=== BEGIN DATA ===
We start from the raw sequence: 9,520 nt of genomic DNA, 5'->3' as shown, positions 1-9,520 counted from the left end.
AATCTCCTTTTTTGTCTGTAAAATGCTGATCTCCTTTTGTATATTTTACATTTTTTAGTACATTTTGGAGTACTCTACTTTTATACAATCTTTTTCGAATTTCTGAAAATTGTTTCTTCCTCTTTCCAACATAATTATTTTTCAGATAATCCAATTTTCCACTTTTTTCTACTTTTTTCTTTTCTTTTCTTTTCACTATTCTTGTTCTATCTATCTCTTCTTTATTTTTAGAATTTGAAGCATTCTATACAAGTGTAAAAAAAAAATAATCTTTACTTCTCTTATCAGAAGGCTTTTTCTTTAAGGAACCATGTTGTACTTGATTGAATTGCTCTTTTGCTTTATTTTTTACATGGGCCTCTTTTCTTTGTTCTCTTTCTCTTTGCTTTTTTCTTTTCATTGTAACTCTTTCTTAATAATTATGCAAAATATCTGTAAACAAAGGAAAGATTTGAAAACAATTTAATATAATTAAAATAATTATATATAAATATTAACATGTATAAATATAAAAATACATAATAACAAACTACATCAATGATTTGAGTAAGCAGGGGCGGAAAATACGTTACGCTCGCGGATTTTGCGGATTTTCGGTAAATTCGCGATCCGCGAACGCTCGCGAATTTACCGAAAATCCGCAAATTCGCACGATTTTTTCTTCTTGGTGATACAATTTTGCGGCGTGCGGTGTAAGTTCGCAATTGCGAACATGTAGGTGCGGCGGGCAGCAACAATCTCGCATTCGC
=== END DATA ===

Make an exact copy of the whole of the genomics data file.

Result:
We start from the raw sequence: 9,520 nt of genomic DNA, 5'->3' as shown, positions 1-9,520 counted from the left end.
AATCTCCTTTTTTGTCTGTAAAATGCTGATCTCCTTTTGTATATTTTACATTTTTTAGTACATTTTGGAGTACTCTACTTTTATACAATCTTTTTCGAATTTCTGAAAATTGTTTCTTCCTCTTTCCAACATAATTATTTTTCAGATAATCCAATTTTCCACTTTTTTCTACTTTTTTCTTTTCTTTTCTTTTCACTATTCTTGTTCTATCTATCTCTTCTTTATTTTTAGAATTTGAAGCATTCTATACAAGTGTAAAAAAAAAATAATCTTTACTTCTCTTATCAGAAGGCTTTTTCTTTAAGGAACCATGTTGTACTTGATTGAATTGCTCTTTTGCTTTATTTTTTACATGGGCCTCTTTTCTTTGTTCTCTTTCTCTTTGCTTTTTTCTTTTCATTGTAACTCTTTCTTAATAATTATGCAAAATATCTGTAAACAAAGGAAAGATTTGAAAACAATTTAATATAATTAAAATAATTATATATAAATATTAACATGTATAAATATAAAAATACATAATAACAAACTACATCAATGATTTGAGTAAGCAGGGGCGGAAAATACGTTACGCTCGCGGATTTTGCGGATTTTCGGTAAATTCGCGATCCGCGAACGCTCGCGAATTTACCGAAAATCCGCAAATTCGCACGATTTTTTCTTCTTGGTGATACAATTTTGCGGCGTGCGGTGTAAGTTCGCAATTGCGAACATGTAGGTGCGGCGGGCAGCAACAATCTCGCATTCGC